A recent tactic by labor unions wanting to unionize a company is to demonize management and the company, bullying them into accepting a “neutrality agreement,” that is, not to challenge the union’s organizing efforts and, often in addition, to accede to a “card-check” certification process. You can understand, if not endorse, an employer’s thinking: “We’re being creamed in the media. My kids are asking me why I’m so mean, and my neighbors won’t talk to me. And it’ll cost me $500 to get the scratches repainted on my car. Maybe if we go along with this neutrality, the unions will lay off.”
That’s not the only circumstance, granted. It may just be that a company views unionization as likely to occur, so wants to make the process as streamlined as possible. Or even has a good relationship with the union in question and wants to foster good ties. But the first scenario is the more common one.
And in agreeing to neutrality, one wonders whether businesses aren’t leaving their employees in a lurch, at least those who don’t want to join a union and who were counting on a fair election to represent the majority view of their co-workers. (National Right to Work Foundation has a good fact page on neutrality agreements.)
All of this in way of explaining why this is such good news:
WASHINGTON (AP) — Employees who don’t want to be unionized have 45 days to build up support for a government-monitored decertification vote even if a company agrees to a card check campaign and the union wins, the National Labor Relations Board said Tuesday.
In a 3-2 vote, the NLRB decided to give anti-union employees a chance to object to unionization and demand a secret ballot election even if the company agreed to a card check campaign on formation of a union.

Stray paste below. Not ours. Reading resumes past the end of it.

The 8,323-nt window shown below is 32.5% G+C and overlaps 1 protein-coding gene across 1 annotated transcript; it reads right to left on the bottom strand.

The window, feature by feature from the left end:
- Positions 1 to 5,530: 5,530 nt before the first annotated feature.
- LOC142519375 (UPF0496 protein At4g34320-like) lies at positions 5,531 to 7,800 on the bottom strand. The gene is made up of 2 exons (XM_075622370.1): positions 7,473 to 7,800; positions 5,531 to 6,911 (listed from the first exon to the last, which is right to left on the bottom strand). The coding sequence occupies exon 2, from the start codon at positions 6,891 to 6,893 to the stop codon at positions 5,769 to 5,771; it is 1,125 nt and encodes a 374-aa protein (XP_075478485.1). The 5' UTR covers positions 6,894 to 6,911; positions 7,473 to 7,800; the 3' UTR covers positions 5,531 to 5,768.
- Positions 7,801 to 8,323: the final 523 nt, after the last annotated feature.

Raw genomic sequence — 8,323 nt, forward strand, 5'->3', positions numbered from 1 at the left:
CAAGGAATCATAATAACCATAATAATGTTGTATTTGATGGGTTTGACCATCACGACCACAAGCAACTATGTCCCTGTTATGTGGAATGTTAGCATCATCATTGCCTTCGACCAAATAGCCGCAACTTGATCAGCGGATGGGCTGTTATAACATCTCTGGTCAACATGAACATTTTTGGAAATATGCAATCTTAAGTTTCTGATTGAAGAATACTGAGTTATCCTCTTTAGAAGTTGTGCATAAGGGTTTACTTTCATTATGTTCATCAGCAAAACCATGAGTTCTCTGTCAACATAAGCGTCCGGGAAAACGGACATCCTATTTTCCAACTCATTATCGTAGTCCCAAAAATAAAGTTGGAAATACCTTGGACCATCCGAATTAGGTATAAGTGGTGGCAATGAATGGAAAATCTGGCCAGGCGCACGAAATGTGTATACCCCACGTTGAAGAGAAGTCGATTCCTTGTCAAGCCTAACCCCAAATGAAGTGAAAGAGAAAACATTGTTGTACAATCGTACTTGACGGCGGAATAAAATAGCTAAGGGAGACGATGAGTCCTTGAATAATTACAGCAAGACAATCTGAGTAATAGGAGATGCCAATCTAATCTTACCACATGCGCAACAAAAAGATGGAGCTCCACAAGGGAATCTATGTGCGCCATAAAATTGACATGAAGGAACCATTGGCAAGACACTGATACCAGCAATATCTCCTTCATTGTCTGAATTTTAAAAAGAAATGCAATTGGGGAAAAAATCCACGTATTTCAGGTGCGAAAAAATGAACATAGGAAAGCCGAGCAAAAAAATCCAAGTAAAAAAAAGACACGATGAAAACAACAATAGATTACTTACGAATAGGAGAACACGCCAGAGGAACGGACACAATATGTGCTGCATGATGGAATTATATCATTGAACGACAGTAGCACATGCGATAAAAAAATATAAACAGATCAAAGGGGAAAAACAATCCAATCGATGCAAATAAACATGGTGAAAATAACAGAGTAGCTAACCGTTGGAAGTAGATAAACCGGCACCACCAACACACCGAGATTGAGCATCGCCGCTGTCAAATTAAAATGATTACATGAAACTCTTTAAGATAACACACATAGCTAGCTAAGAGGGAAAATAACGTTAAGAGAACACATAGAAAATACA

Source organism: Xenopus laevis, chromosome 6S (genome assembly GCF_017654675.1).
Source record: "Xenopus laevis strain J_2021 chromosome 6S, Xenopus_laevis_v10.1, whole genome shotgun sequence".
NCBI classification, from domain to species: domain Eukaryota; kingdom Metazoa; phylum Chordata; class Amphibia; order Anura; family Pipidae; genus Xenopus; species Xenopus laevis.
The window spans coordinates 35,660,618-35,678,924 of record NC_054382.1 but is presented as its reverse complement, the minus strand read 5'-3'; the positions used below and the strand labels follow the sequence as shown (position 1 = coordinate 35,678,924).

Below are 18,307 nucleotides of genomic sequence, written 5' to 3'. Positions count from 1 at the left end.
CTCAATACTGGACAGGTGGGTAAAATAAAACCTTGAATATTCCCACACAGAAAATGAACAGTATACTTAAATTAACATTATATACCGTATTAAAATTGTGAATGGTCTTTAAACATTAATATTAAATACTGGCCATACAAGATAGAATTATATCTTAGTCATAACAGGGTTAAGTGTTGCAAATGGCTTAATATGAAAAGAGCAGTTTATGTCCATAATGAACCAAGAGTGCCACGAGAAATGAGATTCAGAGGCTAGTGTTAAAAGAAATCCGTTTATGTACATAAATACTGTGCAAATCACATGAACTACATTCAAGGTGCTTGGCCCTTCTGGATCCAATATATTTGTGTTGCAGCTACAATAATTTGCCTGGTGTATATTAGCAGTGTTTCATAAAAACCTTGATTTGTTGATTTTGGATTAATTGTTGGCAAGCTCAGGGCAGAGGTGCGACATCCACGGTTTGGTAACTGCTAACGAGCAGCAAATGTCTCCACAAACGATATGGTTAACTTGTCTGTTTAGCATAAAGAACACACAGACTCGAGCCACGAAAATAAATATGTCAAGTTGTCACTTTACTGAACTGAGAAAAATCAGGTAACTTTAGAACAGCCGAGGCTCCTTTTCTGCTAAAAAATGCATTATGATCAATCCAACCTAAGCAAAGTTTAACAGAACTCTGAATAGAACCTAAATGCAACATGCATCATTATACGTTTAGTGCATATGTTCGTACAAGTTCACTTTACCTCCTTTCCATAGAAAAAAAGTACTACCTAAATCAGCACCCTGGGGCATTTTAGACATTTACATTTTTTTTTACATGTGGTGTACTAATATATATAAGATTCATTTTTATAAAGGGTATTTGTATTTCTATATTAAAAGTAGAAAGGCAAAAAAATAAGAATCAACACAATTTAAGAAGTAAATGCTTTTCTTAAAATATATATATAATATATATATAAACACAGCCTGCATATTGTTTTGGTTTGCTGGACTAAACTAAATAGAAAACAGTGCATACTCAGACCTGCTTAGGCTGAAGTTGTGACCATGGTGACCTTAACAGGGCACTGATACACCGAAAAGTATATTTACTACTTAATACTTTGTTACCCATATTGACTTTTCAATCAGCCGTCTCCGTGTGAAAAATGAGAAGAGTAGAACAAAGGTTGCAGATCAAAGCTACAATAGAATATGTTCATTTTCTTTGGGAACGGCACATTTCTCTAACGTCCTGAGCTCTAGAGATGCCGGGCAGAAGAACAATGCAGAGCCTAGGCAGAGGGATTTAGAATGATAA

Employers have the right to demand a secret ballot election when their workers seek to organize a union. But in some cases, the company agrees to recognize a union as soon as a majority of workers at a plant sign cards authorizing the union’s representation.
Previous NLRB policy was that decertification petitions were banned for a “reasonable” amount of time if a company voluntarily agreed to a card check process.
However, “we conclude that the current recognition bar doctrine should be modified to provide greater protection for employees’ statutory right of free choice,” said NLRB chair Robert J. Battista and members Peter Carey Schaumber and Peter N. Kirsanow in the Sept. 29 decision.
The NLRB stood up for the rights of employees who do not want to be forced into a union and removed — if only at the margins — the incentives for organized labor to engage in the corporate campaigns that attack a company’s reputation.
The NLRB’s news release and ruling are available here. Three-to-two decision. That margin could change easily enough, depending on the voters.
(Hat tip to Jim Gray.)
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